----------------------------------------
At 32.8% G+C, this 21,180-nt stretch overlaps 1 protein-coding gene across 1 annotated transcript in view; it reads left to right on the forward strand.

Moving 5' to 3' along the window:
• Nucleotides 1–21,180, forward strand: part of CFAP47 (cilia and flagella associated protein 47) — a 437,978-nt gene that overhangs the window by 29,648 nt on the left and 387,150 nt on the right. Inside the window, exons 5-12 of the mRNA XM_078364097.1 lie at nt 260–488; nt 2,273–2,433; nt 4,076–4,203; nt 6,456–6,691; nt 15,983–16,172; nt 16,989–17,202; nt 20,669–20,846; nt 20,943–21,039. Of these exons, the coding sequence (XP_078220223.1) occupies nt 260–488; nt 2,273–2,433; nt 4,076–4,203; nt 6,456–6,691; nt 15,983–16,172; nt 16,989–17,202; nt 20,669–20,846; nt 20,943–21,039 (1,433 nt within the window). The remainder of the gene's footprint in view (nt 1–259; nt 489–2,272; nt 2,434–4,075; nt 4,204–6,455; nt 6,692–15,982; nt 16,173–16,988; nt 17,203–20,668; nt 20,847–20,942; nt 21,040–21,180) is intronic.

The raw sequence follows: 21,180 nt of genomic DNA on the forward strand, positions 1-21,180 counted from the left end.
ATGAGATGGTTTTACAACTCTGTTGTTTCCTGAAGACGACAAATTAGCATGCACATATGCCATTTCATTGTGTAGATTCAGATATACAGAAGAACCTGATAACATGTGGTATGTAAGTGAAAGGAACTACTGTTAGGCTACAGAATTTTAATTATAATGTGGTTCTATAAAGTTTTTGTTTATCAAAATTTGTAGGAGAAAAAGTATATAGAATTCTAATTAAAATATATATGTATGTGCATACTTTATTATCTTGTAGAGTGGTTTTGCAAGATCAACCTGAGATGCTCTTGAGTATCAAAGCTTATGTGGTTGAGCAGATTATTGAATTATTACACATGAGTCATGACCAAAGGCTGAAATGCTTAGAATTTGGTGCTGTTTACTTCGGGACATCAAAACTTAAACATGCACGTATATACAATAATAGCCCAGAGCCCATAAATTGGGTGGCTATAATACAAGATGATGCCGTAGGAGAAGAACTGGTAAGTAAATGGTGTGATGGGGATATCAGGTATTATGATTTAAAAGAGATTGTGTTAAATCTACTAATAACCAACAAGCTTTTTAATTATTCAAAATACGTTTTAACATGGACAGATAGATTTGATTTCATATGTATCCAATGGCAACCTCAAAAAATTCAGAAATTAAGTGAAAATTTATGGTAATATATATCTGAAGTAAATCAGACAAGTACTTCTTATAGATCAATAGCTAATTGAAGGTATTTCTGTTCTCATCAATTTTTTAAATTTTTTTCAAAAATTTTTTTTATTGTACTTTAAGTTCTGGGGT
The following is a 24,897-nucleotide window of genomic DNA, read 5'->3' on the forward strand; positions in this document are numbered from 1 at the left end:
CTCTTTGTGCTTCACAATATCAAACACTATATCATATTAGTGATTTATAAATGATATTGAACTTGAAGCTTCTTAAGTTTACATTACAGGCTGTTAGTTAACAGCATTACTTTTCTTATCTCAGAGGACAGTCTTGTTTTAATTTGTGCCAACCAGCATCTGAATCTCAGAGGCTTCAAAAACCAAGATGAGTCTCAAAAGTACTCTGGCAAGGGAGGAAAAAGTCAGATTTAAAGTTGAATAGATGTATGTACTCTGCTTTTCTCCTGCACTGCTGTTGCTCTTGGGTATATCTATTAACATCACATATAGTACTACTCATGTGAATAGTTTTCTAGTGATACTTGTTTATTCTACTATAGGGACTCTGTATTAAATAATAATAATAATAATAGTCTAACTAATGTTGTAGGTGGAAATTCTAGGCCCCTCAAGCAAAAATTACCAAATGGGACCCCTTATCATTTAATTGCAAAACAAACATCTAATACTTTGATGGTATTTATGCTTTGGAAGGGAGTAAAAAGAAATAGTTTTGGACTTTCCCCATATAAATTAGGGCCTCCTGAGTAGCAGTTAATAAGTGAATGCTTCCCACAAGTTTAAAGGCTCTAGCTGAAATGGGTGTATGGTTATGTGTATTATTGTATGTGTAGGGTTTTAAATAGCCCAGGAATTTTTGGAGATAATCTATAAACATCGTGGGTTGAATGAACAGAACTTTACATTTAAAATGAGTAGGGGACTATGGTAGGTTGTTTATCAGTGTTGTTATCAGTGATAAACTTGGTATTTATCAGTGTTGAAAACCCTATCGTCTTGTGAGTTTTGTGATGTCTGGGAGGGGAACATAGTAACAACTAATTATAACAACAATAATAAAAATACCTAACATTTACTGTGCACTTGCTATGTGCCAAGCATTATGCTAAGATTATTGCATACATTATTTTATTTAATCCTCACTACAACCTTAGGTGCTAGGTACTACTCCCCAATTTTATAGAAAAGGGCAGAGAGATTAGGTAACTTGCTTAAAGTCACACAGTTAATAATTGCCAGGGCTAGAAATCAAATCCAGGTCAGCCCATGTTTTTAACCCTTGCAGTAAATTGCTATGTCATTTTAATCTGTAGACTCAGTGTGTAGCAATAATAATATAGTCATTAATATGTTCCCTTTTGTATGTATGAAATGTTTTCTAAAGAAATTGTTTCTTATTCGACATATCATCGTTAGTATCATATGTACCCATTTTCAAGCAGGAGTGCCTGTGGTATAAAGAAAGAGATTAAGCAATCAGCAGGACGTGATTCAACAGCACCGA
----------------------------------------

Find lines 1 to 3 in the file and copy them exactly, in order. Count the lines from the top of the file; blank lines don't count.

At 32.8% G+C, this 21,180-nt stretch overlaps 1 protein-coding gene across 1 annotated transcript in view; it reads left to right on the forward strand.

Moving 5' to 3' along the window:
• Nucleotides 1–21,180, forward strand: part of CFAP47 (cilia and flagella associated protein 47) — a 437,978-nt gene that overhangs the window by 29,648 nt on the left and 387,150 nt on the right. Inside the window, exons 5-12 of the mRNA XM_078364097.1 lie at nt 260–488; nt 2,273–2,433; nt 4,076–4,203; nt 6,456–6,691; nt 15,983–16,172; nt 16,989–17,202; nt 20,669–20,846; nt 20,943–21,039. Of these exons, the coding sequence (XP_078220223.1) occupies nt 260–488; nt 2,273–2,433; nt 4,076–4,203; nt 6,456–6,691; nt 15,983–16,172; nt 16,989–17,202; nt 20,669–20,846; nt 20,943–21,039 (1,433 nt within the window). The remainder of the gene's footprint in view (nt 1–259; nt 489–2,272; nt 2,434–4,075; nt 4,204–6,455; nt 6,692–15,982; nt 16,173–16,988; nt 17,203–20,668; nt 20,847–20,942; nt 21,040–21,180) is intronic.